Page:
Suspect who refused to decrypt hard drives released after four years

The contentious case of a man held in custody since 2015 for refusing to decrypt two hard drives appears to have reached a resolution of sorts after the US Court of Appeals ordered his release.

Former Philadelphia police sergeant Francis Rawls was arrested in September 2015, during which the external hard drives were seized along with other computers from his home.

Based on forensic analysis of his download habits and the testimony of his sister, the police believe they contained child abuse imagery but were unable to prove that without access to the drives.

Rawls claimed he did not know or had forgotten the passcodes while his lawyers argued that on principle forcing him to reveal these violated his Fifth Amendment right against self-incrimination.

Ruled in civil contempt of court, in 2017 a second court rejected the Fifth Amendment argument.

Never formally charged with a crime, a lot seems to have hinged on whether Rawls should be treated as a suspect or a witness. If Rawls was considered a witness, the fact that he’s being asked to provide information that could be used against himself, is, in effect, self-incriminating testimony.

From the start, this was an unusual case that will be referenced for years to come, not last by the civil liberties campaigners who took up the case and opposed the Government’s arguments.

The prosecutors said they had ample evidence of Rawls’ alleged downloading of child abuse images but seemed happy to leave him in jail without charge.

Their assumption that he knew the passcode meant that he would surely relent rather than languish in jail indefinitely. And yet, Rawls didn’t relent, perhaps calculating that the courts would eventually take his side in a highly technical argument.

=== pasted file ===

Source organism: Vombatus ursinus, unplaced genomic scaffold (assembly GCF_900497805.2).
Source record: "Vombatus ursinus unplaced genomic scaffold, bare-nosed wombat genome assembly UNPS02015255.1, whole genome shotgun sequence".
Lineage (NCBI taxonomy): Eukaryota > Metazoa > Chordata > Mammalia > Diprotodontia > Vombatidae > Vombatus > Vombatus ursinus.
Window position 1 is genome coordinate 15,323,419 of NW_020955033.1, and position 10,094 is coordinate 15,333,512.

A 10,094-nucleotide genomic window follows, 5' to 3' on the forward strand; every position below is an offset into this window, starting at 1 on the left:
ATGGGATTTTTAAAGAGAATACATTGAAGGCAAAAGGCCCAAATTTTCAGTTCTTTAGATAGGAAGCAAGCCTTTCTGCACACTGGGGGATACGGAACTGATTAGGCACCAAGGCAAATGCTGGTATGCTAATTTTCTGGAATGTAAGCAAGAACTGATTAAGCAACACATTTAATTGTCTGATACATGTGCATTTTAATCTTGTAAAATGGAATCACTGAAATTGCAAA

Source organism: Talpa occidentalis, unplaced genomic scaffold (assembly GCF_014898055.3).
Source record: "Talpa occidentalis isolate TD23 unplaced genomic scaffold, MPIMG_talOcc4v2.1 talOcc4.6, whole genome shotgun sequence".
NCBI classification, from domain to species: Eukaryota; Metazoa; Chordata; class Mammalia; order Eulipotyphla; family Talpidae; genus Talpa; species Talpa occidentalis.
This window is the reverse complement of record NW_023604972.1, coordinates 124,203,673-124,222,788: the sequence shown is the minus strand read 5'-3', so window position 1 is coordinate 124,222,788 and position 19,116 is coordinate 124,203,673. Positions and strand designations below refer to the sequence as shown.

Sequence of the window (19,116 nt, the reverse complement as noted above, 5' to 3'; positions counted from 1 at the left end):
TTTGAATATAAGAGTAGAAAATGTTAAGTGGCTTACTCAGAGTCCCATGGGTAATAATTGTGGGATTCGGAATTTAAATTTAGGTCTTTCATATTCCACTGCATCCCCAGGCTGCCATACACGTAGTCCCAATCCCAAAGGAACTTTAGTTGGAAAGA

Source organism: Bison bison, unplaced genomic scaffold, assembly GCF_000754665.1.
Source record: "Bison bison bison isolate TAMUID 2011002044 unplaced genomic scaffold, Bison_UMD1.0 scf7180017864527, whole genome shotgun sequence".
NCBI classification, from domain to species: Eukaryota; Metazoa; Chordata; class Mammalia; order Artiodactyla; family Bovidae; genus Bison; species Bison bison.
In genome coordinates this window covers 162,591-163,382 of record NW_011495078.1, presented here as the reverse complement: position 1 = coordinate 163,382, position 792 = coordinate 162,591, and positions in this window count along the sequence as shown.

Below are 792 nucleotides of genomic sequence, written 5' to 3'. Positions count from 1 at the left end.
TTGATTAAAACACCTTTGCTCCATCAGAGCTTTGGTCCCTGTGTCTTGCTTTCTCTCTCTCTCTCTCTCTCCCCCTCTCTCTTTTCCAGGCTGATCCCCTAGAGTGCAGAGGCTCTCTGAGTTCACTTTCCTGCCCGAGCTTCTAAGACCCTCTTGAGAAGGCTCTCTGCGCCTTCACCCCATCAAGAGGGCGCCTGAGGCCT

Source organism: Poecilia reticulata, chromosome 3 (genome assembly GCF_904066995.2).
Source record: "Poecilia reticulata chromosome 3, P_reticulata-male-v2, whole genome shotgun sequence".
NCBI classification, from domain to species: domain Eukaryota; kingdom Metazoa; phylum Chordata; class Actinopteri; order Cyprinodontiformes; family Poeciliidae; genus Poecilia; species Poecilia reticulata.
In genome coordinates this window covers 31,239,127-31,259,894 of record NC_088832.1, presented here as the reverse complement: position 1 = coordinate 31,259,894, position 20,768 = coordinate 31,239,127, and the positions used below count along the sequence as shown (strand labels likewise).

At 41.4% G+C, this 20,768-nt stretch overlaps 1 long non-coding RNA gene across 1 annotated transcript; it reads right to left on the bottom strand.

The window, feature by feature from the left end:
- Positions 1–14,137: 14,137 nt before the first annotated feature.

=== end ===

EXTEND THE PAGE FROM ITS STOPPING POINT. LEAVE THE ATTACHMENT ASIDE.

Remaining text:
Rawls has now been released on the basis that the detention under civil contempt does not allow prosecutors to hold a witness for longer than 18 months.

But there was always a technical dimension hovering over this case – the hard drives were reportedly encrypted using Apple’s FileVault software.

Although Rawls could have been using any encryption software, Apple’s involvement must have hit a nerve.

The company has been in dispute with the Government over a series of cases, most famously attempts to force Apple to aid access the iPhone of the San Bernardino shooter in 2015. More recently, the iPhone access issue came up again after a shooting at a US Naval base.

The Rawls case is different in that it’s not the company being pursued but the suspect. But it underlines the battle now happening between companies offering encryption which can be used by anyone and a Government keen to head off the inconvenience this creates.

In January it was alleged that Apple has been more cooperative with the Government than it’s yet admitted, rowing back on a plan to extend end-to-end encryption to iCloud backups.

Ultimately, the FBI would like a backdoor only they could use, a move Apple has resisted.

But failing that, there’s always the front door. Rawls seems to have held out against demands for encryption passcodes, but he won’t be the last to be asked.

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